Having a dedicated team (and budget: don’t forget to give them enough resources!) is not that simple, because usually you can’t remove people from their current jobs. This may lead to hiring new people.
However, hiring is not always an option. That’s why it’s fairly common to have individuals in a so-called innovation team on a part-time basis. The typical expression that you may have often heard: “I’m 30% to this R&D team”. In my experience, this is not very effective as the message received is “this R&D is a second-class activity and may be postponed when needed”. Unfortunately, business as usual is a hungry animal who eats every slack available in the company unless you protect it.
Photo of developers and designers working together at Kaleidos in one of our PIWEEKs.
You should also consider the potential creation of silos as another issue when implementing dedicated teams. The separation between these dedicated teams and the rest of the organization must be carefully balanced to avoid causing more harm than good, particularly with regards to cultural clashes.
But I’ve seen some very good examples of creating a separate team, such as a big financial corporation who created an Innovation Area dedicated to exploring everything about Agile methods. They protected them and allowed them to have different processes and management rules. No dual-jobs were allowed. This gave the whole area (and the teams within) the focus and autonomy needed to create different products and give a competitive advantage.
3. Ad-hoc innovation teams when the need arises
You can set up ad-hoc teams swiftly to address specific innovation needs, and disband them just as quickly when the project is over. This can be seen as a mix of timeboxing and dedicated innovation teaming. The key here is the organization’s ability to be flexible enough to set up or dismantle teams as needed, while maintaining a clear scope for the experiment.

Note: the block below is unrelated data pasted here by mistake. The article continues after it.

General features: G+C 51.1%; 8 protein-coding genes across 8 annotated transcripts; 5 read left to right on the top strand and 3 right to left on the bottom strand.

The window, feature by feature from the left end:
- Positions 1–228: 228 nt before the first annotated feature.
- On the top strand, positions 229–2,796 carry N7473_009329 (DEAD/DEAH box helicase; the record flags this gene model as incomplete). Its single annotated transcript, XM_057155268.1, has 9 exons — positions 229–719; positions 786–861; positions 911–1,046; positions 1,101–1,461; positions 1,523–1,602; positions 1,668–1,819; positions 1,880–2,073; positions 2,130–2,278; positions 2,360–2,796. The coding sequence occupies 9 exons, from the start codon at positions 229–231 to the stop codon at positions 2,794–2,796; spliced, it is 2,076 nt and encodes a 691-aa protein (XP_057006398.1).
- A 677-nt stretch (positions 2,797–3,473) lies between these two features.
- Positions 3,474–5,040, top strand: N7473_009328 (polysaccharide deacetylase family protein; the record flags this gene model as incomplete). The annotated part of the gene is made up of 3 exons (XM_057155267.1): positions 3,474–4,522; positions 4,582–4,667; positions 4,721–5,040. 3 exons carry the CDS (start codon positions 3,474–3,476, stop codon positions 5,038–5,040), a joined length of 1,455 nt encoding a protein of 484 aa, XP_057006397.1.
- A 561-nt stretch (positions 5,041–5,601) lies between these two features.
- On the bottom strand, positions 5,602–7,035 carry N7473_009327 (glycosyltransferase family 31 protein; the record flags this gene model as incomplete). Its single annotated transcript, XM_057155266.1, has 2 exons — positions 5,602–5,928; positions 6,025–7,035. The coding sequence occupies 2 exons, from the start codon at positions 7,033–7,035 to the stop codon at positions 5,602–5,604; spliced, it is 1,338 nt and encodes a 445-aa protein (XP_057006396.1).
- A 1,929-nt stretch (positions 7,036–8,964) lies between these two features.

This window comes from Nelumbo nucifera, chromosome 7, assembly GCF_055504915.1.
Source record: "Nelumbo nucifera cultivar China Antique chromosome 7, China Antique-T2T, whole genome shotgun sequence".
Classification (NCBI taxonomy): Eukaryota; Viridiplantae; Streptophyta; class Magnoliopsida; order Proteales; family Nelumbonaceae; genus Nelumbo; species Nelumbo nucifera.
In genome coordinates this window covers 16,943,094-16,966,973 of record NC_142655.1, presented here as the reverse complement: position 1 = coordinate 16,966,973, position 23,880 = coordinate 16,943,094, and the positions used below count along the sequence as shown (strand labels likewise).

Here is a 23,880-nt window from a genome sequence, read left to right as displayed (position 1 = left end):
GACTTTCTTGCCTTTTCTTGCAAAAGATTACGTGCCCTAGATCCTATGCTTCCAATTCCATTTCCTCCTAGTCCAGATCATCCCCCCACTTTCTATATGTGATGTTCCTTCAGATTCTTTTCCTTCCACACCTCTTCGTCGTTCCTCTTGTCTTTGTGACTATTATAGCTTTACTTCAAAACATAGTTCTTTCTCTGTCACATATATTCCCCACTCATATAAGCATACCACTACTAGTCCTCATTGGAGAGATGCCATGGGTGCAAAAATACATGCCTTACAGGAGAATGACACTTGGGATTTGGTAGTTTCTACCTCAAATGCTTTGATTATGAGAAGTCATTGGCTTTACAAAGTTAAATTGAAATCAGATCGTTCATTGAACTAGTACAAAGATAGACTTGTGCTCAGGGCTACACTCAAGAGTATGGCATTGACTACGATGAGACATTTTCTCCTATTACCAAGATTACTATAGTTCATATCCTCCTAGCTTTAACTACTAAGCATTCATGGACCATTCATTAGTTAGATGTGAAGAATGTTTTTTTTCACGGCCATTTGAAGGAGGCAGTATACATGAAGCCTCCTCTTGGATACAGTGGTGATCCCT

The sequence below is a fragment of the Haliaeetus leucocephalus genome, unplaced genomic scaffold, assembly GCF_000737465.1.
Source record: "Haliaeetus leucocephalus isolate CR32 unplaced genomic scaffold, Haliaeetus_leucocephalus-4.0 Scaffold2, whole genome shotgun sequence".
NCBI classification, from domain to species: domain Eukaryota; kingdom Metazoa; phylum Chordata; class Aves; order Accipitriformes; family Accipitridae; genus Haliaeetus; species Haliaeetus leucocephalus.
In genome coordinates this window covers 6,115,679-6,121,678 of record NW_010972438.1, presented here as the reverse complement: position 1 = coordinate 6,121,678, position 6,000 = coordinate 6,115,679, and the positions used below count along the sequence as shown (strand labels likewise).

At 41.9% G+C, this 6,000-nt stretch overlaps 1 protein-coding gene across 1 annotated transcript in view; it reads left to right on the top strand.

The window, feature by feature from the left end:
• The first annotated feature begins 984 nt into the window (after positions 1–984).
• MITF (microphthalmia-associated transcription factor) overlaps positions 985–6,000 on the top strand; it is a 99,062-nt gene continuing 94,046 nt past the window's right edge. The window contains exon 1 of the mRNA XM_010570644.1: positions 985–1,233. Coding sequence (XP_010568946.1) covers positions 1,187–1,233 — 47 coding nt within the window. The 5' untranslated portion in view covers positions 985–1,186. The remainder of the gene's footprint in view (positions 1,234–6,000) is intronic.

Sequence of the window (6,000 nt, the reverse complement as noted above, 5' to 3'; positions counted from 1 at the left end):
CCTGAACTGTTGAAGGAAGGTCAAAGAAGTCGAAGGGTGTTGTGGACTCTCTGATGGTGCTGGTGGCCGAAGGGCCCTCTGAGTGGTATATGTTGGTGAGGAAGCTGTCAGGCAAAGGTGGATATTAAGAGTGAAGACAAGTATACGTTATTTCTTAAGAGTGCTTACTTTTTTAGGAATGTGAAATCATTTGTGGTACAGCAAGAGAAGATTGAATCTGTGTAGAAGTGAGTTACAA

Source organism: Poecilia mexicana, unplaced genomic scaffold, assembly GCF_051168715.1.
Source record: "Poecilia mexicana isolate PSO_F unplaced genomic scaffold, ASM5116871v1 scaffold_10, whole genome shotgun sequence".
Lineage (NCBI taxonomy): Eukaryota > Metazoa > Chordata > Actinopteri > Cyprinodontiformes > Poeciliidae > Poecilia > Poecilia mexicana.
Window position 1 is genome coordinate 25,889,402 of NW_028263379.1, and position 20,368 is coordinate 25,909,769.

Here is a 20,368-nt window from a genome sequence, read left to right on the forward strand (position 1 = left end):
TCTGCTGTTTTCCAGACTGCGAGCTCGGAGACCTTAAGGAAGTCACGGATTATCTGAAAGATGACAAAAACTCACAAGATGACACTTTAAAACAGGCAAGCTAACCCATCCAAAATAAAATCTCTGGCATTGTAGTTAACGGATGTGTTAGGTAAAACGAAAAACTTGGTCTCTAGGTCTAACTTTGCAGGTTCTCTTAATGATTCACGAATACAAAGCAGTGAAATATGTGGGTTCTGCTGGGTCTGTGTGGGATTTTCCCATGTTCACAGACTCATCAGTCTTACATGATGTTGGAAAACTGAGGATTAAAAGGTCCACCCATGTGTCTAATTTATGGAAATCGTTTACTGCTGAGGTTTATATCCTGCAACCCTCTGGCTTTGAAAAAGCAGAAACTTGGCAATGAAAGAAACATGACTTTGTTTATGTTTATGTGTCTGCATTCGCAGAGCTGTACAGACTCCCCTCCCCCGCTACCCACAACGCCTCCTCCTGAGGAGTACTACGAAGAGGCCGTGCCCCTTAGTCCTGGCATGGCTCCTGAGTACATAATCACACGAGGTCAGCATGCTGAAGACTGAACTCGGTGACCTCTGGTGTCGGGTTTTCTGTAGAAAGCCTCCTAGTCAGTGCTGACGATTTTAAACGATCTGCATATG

If you have urgency to create an MVP, the minimum viable version of a product, but can’t afford to stop your teams working on business as usual, and you cannot hire additional people either — this may be your approach. You can form a talented squad with all the necessary skills, and isolate them for a few days (or weeks, depending on the complexity of the challenge) until they deliver. Once the work is completed, the squad can return to their previous roles, while the organization gains a tangible product to learn from.
Be very careful with this approach because it may create stress on the innovation team, but also on the teams from which they were extracted, as their capacity and overall skills may have been reduced. Although it may be tempting to offer some form of reward or seen as fair compensation, IMO it’s crucial to ensure that it is not perceived as payment for the extra work.
Personally, I’d rather invite team members to volunteer and then acknowledge their contributions by providing rewards that they value, such as recognition, opportunities for professional development, or other non-monetary incentives.
4. Internal innovation hackathons
My favorite approach to innovation is, by far, internal hackathons. It’s the perfect formula that takes advantage of all the benefits of the previous approaches. But let’s start explaining what a hackathon is.
What is a hackathon?
A hackathon is an event that brings together people with different skills (developers, designers, etc) to collaborate and create digital products that can solve a particular challenge in a very short amount of time.
They are typically a day or a weekend long. It is often structured as a competition between teams of participants. Usually, hackathons focus on hacking social problems with technological solutions, or on exploring new technologies.
Photo of Demo Day with part of Kaleidos’ team during the special AI PIWEEK edition (April 2023).
Internal hackathons consist of applying the same formula within the boundaries of a company. They provide an opportunity for employees to work on new ideas and explore innovative solutions to problems that they might not have been able to do in their day-to-day work.